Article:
Wednesday, 21 April 2010

Pierre Berton, "Vimy" (1986)

Pierre Berton, Vimy (1986, Anchor Books, rep. 2001).

Berton’s books are popular history, but certainly not only of interest to generalists. His historical works are generally short, pithy, focused on interesting events and character-driven. They certainly do not suffer from overdependency on theoretical jargon or post-modern self-reflection. Vimy, in particular, was a strong example of his work at its best.

Ironically, Vimy is so well-laden with interesting anecdotes and useful information, that as a ‘trained historian’ I wish Berton had used more footnotes and references.

In the early 2000s, Anchor released redesigned paperback versions of some of Berton’s most popular works. The covers are gorgeous, and look great on any shelf; Vimy, in particular, would make a great addition to any Canadianist’s or World War One historian’s collection.

Sunday, 18 April 2010

Michael Bliss, "Northern Enterprise: Five Centuries of Canadian Business" (1987)

Michael Bliss, Northern Enterprise: Five Centuries of Canadian Business (1987).

As much as I wanted to gain a fuller, better understanding of Canada’s economic and business history, I’m not sure that Five Centuries of Canadian Business was the best choice to satisfy this need.

While the level of detail in this lengthy tome was sometimes appreciated, combined with the dull writing style and often times sacrifice of clarity for inclusion of what can only be remembered as lists of names or businesses, it was difficult to get through. The length of the text obscured the overall thematic development of the book, which only seemed to gather some consistency and clarity of thought when covering the decades following the Second World War. Unfortunately, Bliss’ book remains one of few available options to familiarize yourself with the larger trends and personalities of Canadian business history.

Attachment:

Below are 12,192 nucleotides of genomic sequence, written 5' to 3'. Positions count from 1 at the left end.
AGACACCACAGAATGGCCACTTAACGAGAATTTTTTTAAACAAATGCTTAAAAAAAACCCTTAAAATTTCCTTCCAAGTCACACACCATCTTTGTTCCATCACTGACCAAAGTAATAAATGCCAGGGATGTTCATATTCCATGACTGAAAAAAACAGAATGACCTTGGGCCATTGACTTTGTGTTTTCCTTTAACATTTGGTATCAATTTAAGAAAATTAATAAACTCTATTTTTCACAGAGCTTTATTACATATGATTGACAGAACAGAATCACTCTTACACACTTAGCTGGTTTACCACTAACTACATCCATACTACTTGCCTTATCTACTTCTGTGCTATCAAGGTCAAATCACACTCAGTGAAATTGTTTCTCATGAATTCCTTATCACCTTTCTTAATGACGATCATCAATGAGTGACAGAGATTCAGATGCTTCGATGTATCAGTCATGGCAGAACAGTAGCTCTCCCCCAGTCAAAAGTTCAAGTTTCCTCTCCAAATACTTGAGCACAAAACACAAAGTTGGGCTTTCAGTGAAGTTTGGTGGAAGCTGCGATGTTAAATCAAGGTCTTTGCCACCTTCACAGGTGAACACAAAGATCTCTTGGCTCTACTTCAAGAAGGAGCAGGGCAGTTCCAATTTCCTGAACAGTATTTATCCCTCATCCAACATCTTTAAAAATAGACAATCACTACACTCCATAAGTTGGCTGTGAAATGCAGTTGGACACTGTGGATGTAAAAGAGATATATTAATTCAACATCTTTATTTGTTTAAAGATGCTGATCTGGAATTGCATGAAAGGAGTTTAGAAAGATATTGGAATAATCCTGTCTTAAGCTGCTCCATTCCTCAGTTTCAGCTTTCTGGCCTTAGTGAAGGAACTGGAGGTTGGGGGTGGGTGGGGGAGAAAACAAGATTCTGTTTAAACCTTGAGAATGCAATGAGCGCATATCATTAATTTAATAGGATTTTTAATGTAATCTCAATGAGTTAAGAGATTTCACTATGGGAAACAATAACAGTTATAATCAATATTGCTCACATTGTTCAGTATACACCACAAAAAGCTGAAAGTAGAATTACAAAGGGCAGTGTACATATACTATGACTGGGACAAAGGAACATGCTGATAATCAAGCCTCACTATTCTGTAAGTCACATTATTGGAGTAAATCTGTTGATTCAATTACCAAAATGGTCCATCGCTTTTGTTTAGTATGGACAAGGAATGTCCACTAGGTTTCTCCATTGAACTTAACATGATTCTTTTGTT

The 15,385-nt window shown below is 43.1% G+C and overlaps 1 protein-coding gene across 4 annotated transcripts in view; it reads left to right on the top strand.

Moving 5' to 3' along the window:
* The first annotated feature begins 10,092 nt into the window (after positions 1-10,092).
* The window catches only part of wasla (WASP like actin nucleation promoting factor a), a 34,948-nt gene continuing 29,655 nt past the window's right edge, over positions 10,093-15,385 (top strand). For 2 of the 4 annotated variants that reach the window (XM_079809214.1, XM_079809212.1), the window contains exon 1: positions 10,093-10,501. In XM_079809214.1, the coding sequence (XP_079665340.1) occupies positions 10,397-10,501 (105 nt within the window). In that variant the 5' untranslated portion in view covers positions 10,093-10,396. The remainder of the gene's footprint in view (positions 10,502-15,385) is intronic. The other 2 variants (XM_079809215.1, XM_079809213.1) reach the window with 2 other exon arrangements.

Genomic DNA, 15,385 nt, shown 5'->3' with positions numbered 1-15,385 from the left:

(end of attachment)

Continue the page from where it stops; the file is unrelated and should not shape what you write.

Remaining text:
Friday, 9 April 2010

Pierre Vallieres, "Choose!" (1971, trans. 1972)

Having read Vallieres earlier Negres blanc…. I approached Choose! with some trepidation. The first half of Negres blanc… was highly entertaining, with a thought-provoking mix of autobiographical detail and Marxist theory. The second half, however, I recall as a bit overwhelming and indulgent.

Choose is very short… less than 200 pages. Essentially, Vallieres uses Choose! to suggest that the FLQ, which he valourizes in Negres blanc, has lost its ability to rescue the Quebecois, and may in fact serve to complicate, challenge, and dimish the Quebecois’ need for independence. Arranged into three chapters, Vallieres explains what he sees the political, economic, social and cultural situation being in Quebec, then explains why the FLQ cannot positively and meaningful contribute to the deliverance of the Quebecois from these problems. The third part explains how the Parti Quebecois is the only route through which the Quebecois, if they choose to unify behind and support it, holds the ability to meaningful contribute to the capacity of the Quebecois to build their own revolution through independence.

Perhaps even more than he did in Negres blanc…, Vallieres manages to explain the relationship between the Quebecois’ struggle for independence and Marxist theory in an eminently readable way. His thinking is clear, cogent, and convincing.